The last thing he expected to find in Ireland that summer was the inspiration to go on with his life, and certainly not in the form of an adolescent heiress. 

New York socialite Peg Shannon has everything—wealth, position, beauty and limitless prospects for happiness.  Or so the world believes. 
Aspiring London violinist Kendall Gregg is talented, handsome and charming.  While hardly well-to-do, he has connections and ambition which should take him far.  Or so it appears.

Thrown together briefly by a twist of fate, Kendall quickly becomes young Peg’s hero, while Peg proves to be Kendall’s unlikely salvation.  Through the decades, their deepening passion and shared secrets forge an enduring bond, destining them for a love affair that comes but once in a lifetime.

Set in the mid-twentieth century, Shannon’s Daughter chronicles the complex relationship between two people constrained by family responsibility and a tragic secret, while delving into the history of one of the most intriguing characters in the Miracle at Valley Rise series.   
                                                                


Sunday, January 12, 2014

Silence is Golden

No, I haven't abandoned this blog. I just haven't had anything to say in the past almost two weeks. I'm sure it has something to do with the new project I've started,  not to mention what life has been doling out since the year began.

First, the project--another book, of course. I've debated for months about this one.  When I came to the end of Offered for Love, I wasn't sure I was done with the story.  The book was certainly long enough.  The final scenes seemed a good place to wrap up that chapter of Emily and Stani's story, and the epilogue had been written some time earlier. While I could have just gone on and on with numerous plots involving the ever-growing cast of characters, I chose to end there for one very good reason.  Going forward would lead me to a place I felt unprepared to venture.  There was more to the story, but I needed to wait, to listen and probably to heal a little more before proceeding.

So I wrote Shannon's Daughter, a book I've been wanting to take a run at for some time.  It was a challenge I enjoyed, despite periods of frustration and self-doubt. It was a growing experience, a test I needed to pass for myself. Done. Published. Verdict still out, but no matter the response to this one, I'm glad I wrote it.

Now it's time to go back, or forward, depending on your perspective, I guess.  The epilogue of Offered for Love alludes to Emily's recovery following a coma.  In my head, I knew the details of that journey.  I'd unintentionally done the research--far more in-depth research than for any other of my projects.  You see, I made a very similar journey with my daughter ten years ago.  When I asked her permission to take this route, making sure she knew this was a fictional account and not a veiled retelling of her story, she agreed that the knowledge we gained then should be put to use.  I'm finding that's easier said than done.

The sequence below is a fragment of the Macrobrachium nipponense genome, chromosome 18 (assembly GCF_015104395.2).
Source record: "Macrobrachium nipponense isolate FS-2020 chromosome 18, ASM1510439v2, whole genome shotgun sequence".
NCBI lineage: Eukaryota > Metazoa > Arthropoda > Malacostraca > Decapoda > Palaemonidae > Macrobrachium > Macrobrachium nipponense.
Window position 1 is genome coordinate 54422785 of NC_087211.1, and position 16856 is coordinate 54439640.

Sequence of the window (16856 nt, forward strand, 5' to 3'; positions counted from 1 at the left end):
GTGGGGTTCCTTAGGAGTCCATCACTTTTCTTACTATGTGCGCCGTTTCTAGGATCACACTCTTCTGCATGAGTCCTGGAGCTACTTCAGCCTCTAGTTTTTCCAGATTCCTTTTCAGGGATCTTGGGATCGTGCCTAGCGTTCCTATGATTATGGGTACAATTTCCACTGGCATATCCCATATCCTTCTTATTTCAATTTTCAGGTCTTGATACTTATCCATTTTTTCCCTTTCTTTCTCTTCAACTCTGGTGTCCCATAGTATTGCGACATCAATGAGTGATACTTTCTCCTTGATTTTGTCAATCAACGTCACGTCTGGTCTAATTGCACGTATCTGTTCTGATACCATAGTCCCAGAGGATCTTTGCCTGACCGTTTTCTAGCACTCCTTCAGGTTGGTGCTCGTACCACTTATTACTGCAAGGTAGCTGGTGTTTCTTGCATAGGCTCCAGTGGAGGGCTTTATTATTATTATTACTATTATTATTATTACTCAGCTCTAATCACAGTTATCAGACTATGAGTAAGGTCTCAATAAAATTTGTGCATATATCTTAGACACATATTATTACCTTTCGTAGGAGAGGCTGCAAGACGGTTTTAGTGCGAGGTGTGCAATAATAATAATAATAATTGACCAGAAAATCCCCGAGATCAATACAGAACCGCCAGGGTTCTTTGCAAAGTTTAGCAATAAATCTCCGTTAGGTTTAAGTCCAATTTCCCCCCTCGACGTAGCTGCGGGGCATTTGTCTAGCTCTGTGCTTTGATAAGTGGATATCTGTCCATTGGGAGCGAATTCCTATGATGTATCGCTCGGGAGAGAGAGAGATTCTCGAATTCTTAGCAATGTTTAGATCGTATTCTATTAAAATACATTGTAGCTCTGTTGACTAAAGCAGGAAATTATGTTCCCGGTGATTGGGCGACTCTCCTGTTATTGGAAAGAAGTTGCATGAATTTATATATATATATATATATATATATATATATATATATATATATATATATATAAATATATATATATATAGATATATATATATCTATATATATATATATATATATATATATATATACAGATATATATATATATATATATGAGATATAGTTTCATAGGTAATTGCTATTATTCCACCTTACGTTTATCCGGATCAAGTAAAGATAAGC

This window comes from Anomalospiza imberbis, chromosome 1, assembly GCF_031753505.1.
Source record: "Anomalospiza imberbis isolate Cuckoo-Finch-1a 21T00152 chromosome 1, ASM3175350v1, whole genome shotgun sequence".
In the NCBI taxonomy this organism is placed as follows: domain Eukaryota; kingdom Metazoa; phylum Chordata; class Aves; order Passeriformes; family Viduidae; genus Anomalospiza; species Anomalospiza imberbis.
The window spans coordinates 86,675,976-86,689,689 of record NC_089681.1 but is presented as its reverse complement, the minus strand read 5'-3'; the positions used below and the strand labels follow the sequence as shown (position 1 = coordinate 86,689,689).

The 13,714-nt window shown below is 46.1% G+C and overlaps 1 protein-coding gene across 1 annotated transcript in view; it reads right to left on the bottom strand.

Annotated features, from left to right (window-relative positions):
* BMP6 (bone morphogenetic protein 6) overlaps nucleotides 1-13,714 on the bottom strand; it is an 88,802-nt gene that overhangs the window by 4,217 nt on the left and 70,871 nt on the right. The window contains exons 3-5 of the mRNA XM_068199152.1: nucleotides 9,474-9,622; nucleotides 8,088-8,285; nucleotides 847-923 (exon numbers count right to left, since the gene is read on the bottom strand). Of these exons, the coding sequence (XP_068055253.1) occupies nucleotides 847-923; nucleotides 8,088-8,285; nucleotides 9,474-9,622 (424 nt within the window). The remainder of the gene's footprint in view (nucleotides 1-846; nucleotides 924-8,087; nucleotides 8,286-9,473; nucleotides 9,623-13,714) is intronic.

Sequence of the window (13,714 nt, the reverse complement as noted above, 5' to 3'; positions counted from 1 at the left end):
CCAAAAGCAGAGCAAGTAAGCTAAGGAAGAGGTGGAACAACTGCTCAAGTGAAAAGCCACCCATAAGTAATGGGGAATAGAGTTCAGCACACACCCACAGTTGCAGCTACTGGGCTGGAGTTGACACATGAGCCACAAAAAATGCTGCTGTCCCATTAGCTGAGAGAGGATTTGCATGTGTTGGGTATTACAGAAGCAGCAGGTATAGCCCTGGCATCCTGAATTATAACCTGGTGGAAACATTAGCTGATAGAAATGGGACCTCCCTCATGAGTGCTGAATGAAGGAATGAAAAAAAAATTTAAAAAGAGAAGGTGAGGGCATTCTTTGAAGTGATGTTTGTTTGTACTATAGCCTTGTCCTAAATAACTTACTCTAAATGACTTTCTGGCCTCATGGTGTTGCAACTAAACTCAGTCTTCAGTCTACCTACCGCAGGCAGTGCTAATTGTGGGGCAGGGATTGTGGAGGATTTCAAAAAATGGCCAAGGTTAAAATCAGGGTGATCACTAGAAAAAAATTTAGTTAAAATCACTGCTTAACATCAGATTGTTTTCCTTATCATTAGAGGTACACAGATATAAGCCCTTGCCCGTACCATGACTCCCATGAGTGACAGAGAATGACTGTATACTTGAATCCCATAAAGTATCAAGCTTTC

Every writer draws on their own experience, but the closer I get to the reality of my life or that of those I love, the more my emotions get in the way of the writing.  It's difficult to distance myself, to allow my characters to express their response without overshadowing it with mine. I know how I felt in a given situation, but that's not necessarily the way Stani, or Lil, or Peg would react.  Stepping back far enough to observe them is essential.  And hard.  Really hard.

So I'm writing quietly, trying to keep my voice out of the dialogue and listening to what they have to say.  In this case, silence is not only golden, it's essential.  My experience may inform the story, but my characters have the right to react in their own way, remaining true to themselves.  After all this time with these people, I respect and admire them as if they were real.  I owe it to them to let them tell you this story, their story, not mine.  It may take some time.  I hope it will be worth the effort, and the wait.

As to that other thing, life.  I won't elaborate here, that's probably a post or two in itself.  Suffice it to say that in the past ten days, I've learned of the passing of two people who had a tremendous influence on me at various times in my life.  I feel a bit as though I've run full tilt into not one but two stone walls, breathless and bruised.  Not particularly conducive  to creativity. A few days to adjust to the fact that our time together in this life is over, to revisit some good and not so good times, and I'll get back to the business at hand--living and writing--and loving it.